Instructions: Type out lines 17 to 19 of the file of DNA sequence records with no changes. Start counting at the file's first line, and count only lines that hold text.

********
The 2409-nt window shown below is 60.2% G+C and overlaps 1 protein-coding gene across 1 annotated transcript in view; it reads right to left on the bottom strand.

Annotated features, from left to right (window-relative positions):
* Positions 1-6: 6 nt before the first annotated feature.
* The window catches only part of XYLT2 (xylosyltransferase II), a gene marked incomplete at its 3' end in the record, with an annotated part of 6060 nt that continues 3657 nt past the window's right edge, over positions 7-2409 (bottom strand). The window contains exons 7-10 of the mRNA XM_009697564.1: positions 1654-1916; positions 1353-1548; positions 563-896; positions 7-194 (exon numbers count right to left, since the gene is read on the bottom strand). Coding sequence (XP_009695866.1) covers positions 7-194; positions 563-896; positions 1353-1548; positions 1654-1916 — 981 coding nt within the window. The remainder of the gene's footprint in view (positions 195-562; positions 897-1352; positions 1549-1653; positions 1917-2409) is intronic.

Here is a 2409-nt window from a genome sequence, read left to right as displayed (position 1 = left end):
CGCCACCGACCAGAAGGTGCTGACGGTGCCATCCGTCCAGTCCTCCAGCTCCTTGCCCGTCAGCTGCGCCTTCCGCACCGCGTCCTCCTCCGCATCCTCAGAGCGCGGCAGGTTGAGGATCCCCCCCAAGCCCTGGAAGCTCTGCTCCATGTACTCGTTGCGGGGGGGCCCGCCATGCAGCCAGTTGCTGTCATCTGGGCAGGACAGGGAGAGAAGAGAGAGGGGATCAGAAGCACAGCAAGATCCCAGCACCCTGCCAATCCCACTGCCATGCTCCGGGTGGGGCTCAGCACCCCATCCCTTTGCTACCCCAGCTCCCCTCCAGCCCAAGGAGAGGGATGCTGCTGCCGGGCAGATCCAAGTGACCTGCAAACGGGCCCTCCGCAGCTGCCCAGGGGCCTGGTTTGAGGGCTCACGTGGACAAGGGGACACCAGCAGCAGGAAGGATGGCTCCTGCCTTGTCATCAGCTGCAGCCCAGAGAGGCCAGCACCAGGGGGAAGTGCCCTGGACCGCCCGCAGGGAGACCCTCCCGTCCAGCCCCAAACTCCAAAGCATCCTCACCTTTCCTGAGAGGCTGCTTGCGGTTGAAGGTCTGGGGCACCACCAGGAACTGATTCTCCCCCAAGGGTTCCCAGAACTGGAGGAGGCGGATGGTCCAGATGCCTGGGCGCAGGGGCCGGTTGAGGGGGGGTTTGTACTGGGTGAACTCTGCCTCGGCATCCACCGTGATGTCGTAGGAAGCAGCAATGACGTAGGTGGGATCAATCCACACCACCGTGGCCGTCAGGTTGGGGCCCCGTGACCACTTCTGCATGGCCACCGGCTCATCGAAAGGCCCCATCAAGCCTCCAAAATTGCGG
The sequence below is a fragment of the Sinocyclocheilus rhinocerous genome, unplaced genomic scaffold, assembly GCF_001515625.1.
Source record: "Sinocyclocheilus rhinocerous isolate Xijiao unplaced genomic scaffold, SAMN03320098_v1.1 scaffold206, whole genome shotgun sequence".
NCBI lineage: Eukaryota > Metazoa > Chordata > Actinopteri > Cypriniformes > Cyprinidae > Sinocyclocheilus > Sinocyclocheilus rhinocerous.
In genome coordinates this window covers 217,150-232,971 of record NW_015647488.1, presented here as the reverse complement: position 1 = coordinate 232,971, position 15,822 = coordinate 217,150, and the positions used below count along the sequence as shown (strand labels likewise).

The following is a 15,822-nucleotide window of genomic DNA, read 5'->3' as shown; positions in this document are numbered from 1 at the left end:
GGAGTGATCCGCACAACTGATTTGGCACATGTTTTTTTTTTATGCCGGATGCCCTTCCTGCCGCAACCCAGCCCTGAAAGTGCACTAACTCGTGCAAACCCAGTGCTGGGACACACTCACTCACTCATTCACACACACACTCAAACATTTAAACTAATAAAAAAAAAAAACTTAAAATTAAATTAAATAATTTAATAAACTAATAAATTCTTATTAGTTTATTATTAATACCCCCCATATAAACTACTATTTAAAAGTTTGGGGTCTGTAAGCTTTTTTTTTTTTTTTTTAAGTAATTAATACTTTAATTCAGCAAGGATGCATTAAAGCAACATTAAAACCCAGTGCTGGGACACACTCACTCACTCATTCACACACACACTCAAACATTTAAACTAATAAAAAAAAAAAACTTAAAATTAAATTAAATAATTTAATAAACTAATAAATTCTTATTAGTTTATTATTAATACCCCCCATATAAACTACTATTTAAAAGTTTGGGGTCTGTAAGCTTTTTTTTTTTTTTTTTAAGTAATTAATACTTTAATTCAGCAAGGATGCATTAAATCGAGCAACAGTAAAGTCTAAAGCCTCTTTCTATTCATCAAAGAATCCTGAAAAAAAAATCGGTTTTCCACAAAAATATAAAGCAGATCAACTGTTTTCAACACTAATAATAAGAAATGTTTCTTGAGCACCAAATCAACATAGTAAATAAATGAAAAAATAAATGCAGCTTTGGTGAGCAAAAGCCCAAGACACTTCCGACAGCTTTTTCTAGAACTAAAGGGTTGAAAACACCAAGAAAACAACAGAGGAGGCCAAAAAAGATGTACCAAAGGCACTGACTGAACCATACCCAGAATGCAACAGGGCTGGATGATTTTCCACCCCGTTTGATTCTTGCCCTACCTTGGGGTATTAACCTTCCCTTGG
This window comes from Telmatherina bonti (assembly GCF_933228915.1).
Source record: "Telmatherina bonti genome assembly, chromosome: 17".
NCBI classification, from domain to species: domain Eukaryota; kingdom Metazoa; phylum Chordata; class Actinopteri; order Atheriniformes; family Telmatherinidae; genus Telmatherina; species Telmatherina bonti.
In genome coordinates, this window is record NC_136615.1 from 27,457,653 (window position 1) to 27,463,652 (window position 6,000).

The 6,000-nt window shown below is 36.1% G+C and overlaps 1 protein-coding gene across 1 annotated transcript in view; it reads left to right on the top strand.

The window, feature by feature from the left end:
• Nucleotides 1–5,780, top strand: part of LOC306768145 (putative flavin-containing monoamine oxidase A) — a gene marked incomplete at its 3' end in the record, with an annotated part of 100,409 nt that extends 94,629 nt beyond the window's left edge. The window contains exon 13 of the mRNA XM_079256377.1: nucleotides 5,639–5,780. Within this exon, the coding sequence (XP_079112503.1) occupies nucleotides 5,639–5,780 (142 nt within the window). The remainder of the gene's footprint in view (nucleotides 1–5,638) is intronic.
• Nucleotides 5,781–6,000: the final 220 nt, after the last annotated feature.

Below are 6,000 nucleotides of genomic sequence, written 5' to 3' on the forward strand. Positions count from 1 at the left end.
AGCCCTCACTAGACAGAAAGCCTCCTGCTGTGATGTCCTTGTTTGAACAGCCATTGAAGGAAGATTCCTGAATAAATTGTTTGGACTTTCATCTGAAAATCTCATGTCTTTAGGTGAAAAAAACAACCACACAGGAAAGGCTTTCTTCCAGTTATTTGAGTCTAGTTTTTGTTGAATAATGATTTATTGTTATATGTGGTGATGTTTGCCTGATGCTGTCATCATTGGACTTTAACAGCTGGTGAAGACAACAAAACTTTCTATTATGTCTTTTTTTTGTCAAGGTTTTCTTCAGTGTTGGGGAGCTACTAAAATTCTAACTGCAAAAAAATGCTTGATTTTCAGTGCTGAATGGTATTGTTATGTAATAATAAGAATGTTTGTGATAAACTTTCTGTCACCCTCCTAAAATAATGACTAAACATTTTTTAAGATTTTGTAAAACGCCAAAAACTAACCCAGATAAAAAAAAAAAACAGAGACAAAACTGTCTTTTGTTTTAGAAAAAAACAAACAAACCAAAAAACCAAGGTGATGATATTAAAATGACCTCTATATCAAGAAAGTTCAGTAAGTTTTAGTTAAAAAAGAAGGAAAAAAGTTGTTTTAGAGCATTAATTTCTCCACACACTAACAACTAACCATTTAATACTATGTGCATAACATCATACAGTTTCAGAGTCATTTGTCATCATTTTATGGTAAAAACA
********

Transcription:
The 6,000-nt window shown below is 36.1% G+C and overlaps 1 protein-coding gene across 1 annotated transcript in view; it reads left to right on the top strand.

The window, feature by feature from the left end:
• Nucleotides 1–5,780, top strand: part of LOC306768145 (putative flavin-containing monoamine oxidase A) — a gene marked incomplete at its 3' end in the record, with an annotated part of 100,409 nt that extends 94,629 nt beyond the window's left edge. The window contains exon 13 of the mRNA XM_079256377.1: nucleotides 5,639–5,780. Within this exon, the coding sequence (XP_079112503.1) occupies nucleotides 5,639–5,780 (142 nt within the window). The remainder of the gene's footprint in view (nucleotides 1–5,638) is intronic.